The Flesh and the Fiends

1960

Crime / Drama / Horror

8
IMDb Rating 6.9 10 1671

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Uploaded By: FREEMAN
July 09, 2020 at 02:54 PM

کارگردان

بازیگران

Steven Berkoff as Medical Student
Peter Cushing as Dr. Robert Knox
Glyn Dearman as Student
Donald Pleasence as William Hare
720p.BLU 1080p.BLU
867.68 MB
1280*544
English 2.0
NR
23.976 fps
1 hr 34 min
P/S 0 / 1
1.57 GB
1920*816
English 2.0
NR
23.976 fps
1 hr 34 min
P/S 0 / 4

بازخورد بینندگان

Reviewed by Jason-38 8 / 10

Possibly Peter Cushing's finest performance on film

THE FLESH AND THE FIENDS followed in the wake of the success of Hammer Films' early successes. Although not actually a Hammer Film Production, it shares many stylistic points with Hammer. However, the script is a largely accurate version of the history of the body snatchers, Burke and Hare, and their main customer, Dr. Robert Knox.

Although there are memorable performances in this film, it is Peter Cushing's work as Dr. Knox that ultimately stands out. During the 1820's in Edinburgh, Scotland, Dr. Knox illegally bought cadavers from Burke and Hare. In spite of every reason to be suspicious of Burke and Hare, Dr. Know persisted in obtaining cadavers from them for medical lectures. To Dr. Knox, the training of competent doctors took precedent over ethical considerations.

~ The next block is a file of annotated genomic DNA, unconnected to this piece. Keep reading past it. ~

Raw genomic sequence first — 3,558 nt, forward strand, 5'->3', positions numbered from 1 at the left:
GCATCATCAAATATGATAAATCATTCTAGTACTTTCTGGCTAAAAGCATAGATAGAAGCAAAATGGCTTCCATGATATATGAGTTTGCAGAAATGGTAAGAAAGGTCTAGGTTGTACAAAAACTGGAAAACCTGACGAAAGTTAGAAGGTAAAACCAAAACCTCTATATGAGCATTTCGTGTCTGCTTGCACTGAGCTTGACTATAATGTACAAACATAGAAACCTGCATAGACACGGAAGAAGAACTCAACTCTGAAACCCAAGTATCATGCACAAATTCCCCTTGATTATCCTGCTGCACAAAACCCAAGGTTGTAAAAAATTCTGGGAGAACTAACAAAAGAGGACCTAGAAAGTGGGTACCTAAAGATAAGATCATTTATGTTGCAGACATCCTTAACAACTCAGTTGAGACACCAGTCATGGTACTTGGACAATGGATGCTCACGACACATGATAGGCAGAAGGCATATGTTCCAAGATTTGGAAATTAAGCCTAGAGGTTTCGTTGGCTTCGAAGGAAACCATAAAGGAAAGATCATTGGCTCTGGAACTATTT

In a remarkable scene in the denouement, a little girl in the street begs alms from Dr. Knox. Cushing tells her that he doesn't have any money with him, but if she will step over to his house he will give her some. The little girl politely declines the offer, saying, "Oh, no, you might be Dr. Knox." Cushing's unspoken response is truly unforgettable. It makes you realize that Peter Cushing was really a fine actor. What a pity his talent was too often wasted in pictures that were beneath him.

Reviewed by Coventry 10 / 10

"We make no apologies to the dead....It is all true"

With this seemly arrogant but honest message showing on the screen, the film opens at a dark Edinburgh cemetery where two vicious figures lift a cadaver from its grave... "The Flesh and the Fiends" tells the true story of William Burke and William Hare, corpse-suppliers to the ambitious surgeon and university professor Dr. Robert Knox. From what I've read in factual biographies and works of reference (yes, I find this stuff so intriguing that I study it on the side), the screenplay is rather accurate and faithful when it comes to the basic re-telling of the murder cases. Burke and Hare's modus operandi as well as their negotiations with Dr. Knox really were this clumsy and unscrupulous while Knox damn well knew about the suspicious methods of the two, but he couldn't care less as long the study-objects he received were fresh and supplied regularly. I reckon that writer/director John Gilling then added some fictional elements to his film, like the characterizations of the main roles, since Hare's persona is almost blackly comical and Dr. Knox' attitude is stubborn and typically obnoxious like nearly every scientist in horror cinema. Still, the escalation of the tragedy is truthfully illustrated with Burke and Hare getting into the body-snatching business coincidentally at first, but quickly specializing in it because of the good cash money and eventually even converting to murder in order to deliver the most 'quality'.